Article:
Blanco arrived at the finish line this morning at 1:00am EDT in a time of 9 days, 9 hours, 10 minutes, averaging 13.28 mph for the total distance. Two factors allowed Blanco to earn such an impressive result despite the condition of his neck; one was the brace cobbled together by his crew, using a back-back frame, a support fashioned from their roof rack’s bicycle wheel holder, and copious amounts of duct tape. The other was his sheer resolve to continue not just riding, but racing, “I can’t even tell you! The guy’s determination is just amazing,” his crew chief, Dr. Robert Hernandez said, “Not only is he a very talented bike rider, but he’s got a heart of gold. He’s very courageous and I’m very happy and proud.”

Blanco was equally as proud of his crew, “The crew, they did it. We’re only six people and everybody was a rookie except one. For them to help me across the country—and in pretty good shape—I had the best crew in the whole race. That’s without a doubt. I rode the bike and they did everything else.”

On hand at the finish was his wife, Veronica Maldonado, a past RAAM winner, having been on a 4-person mixed team back in’97. Asked how it was for her to see the race reports and know that her beloved was suffering so, “Horrible!” she said, “The pictures were so hard to look at. But I kept in touch and Robert his crew chief was assuring me that he was okay and riding well and that meant a lot. I took a redeye flight from California on Friday and as I was boarding the plane he was in second. It was a fight to the end. It was difficult. But he’s here. What a tight race. Unbelievable. I thought it would be a sprint finish or something! It was that close at that time.”

Alberto’s finish was unique. He arrived at the line, still in his brace and wearing a pair of pink Mickey Mouse ears on his helmet. He stopped beneath the banner and was greeted by some of his crew, who proceeded to take off layer upon layer of duct tape that was used to attach his head and helmet to the brace. He was obviously happy to be at the finish, but the fatigue of the ride had obviously taken it’s toll—the man was sunburned, exhausted and judging by his dazed stare, he was obviously ready for some serious R&R. On the awards stage, RAAM Race Director George Thomas said joked about Blanco’s physical appearance, “By that look of joy on your face tells me that you’re coming back next year.” Blanco response? “I’m coming back for sure!”


Vic Armijo / Best Western Hotel, Annapolis, Maryland

June 25, 2011 10:02am EDT

For the racers RAAM is a grueling and exhausting experience of battling the elements and the course to get to the finish line. For the crews RAAM is a grueling and exhausing experience of battling the elements, and the course, the dying power inverters, the always melting ice in the ice chest, the quest for cell service, the inevitable “differences of opinion” with other crew members, etc, etc, in what can seem like an endless trudge to get to the finish line. And then the work begins...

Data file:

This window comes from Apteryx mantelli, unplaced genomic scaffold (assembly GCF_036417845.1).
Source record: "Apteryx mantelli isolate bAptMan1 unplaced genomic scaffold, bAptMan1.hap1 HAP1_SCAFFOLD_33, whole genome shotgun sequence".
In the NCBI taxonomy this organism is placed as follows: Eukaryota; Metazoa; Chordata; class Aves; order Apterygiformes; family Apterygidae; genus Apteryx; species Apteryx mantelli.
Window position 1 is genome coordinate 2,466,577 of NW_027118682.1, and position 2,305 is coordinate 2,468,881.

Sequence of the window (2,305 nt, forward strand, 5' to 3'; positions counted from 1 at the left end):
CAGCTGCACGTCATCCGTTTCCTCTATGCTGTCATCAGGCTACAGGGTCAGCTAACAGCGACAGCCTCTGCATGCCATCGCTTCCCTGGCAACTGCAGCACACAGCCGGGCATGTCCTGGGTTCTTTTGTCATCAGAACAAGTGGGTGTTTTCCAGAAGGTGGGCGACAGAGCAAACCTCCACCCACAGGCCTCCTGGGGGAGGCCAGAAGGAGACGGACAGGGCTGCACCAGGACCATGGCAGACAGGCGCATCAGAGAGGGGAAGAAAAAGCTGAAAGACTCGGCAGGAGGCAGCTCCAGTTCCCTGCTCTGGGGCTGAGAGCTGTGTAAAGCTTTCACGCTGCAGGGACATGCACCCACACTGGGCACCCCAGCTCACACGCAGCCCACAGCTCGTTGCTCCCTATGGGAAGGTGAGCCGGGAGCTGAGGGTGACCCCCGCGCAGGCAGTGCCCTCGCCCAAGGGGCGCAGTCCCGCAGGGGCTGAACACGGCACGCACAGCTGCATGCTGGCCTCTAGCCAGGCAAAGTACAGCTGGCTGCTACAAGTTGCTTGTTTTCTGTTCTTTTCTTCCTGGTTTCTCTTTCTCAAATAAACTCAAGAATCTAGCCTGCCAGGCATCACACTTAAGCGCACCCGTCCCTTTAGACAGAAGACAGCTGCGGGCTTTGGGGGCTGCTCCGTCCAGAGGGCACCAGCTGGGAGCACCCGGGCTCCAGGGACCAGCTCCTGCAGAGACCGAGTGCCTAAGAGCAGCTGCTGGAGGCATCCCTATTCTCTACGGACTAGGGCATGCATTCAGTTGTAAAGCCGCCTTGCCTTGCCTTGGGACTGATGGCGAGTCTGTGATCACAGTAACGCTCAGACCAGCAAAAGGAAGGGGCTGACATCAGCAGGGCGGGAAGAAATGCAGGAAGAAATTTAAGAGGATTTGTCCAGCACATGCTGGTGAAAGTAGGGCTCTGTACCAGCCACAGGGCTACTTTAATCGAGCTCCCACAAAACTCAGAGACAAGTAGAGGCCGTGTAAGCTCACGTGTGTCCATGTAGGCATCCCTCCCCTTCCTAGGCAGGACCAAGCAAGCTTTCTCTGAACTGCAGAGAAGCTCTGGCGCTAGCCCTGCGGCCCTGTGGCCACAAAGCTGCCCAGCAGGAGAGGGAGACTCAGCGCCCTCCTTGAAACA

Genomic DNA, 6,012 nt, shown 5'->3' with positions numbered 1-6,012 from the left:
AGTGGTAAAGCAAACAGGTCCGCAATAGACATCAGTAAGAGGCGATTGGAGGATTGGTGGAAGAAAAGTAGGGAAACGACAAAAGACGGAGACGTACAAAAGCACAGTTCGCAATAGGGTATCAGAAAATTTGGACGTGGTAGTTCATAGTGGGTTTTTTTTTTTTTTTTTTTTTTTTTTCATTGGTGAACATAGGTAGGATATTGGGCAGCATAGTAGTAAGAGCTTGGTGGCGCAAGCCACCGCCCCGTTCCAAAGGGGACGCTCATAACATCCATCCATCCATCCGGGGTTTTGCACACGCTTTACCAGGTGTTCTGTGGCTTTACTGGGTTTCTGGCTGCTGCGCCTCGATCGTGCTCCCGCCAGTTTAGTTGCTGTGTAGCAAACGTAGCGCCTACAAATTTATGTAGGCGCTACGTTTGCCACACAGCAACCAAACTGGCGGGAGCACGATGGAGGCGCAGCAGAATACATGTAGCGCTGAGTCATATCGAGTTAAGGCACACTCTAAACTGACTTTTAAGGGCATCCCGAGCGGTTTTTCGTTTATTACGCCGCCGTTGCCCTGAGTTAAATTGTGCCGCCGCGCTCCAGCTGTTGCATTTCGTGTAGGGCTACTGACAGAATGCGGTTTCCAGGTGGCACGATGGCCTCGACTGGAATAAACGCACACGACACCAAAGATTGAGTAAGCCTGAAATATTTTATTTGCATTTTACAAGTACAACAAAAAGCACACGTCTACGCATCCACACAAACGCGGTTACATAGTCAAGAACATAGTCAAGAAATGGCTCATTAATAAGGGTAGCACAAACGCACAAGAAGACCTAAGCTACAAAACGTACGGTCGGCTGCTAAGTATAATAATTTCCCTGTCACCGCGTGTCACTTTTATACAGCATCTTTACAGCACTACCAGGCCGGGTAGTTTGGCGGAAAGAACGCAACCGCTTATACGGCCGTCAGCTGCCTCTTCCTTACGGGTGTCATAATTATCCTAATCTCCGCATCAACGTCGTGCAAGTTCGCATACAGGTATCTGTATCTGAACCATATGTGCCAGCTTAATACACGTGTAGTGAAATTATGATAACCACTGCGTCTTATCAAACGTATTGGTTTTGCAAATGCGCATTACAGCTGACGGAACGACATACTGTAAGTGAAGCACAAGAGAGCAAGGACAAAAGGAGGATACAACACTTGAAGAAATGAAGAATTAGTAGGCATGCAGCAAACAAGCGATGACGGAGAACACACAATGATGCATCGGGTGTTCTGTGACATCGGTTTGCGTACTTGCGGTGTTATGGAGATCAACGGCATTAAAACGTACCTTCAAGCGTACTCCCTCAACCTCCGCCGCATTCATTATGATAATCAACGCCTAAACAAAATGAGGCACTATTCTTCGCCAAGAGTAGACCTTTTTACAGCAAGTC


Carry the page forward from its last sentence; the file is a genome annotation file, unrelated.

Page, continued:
This morning we spotted a number of zombie-like people sporting dark sunken eyes and fresh sunburns, as they removed all the various bits o’ RAAM equipment from rental vans and RVs and going about the task of sorting it all and packing it up.

Overheard were some saying things like “Next year we’ll...” While others were saying, “I can’t beleive you talked me into this. You people are nuts!”


Vic Armijo / City Dock, Annapolis, Maryland
June 25, 2011, 2:00pm EDT

Italy’s Paolo Aste finished at 12:52pm EDT today in a time of 9 days, 21 hours and 19 minutes. His average speed from Oceanside, California to Annapolis, Maryland was 12.6 mph. Paolos English is practically non-existent, so a crew member translated for his post-race interview with Race Director George Thomas, “He was very hot in the beginning. I had good feelings in the beginning, especially the first two days. Overall I’m very happy,” his crew member said. He concluded by saying, “He want to compliment the RAAM people—it was very well organized. He saw beautiful places He is very tired and wants to sleep, but first he wants to eat! Good idea Paolos.

grande gara! RAAM vi ringrazia per competere. Congratulazioni. Vedremo che nel 2012?

I love Raam!

I am standing somewhere on the RAAM route. As you can see I am enjoying being here with Race Across America. There is nothing else like it!

It is a really fun time to cheer the riders and follow them all and get their stories to the fans!

Thanks so much for following my posts. See you in Annapolis!

Andre the driver.

Media 1 hard at work on the road!

Today the Media 1 crew is in Annapolis, Maryland.

Before we arrived here this shot was taken by our infamous photo guy Vic Armijo en route!

I hope you like it. I am hard at work as you see helping Andrew who is our video journalist.

You can view photos and video from Media 1 here on the Race Across America website.

See you in Annapolis!

Andre the Driver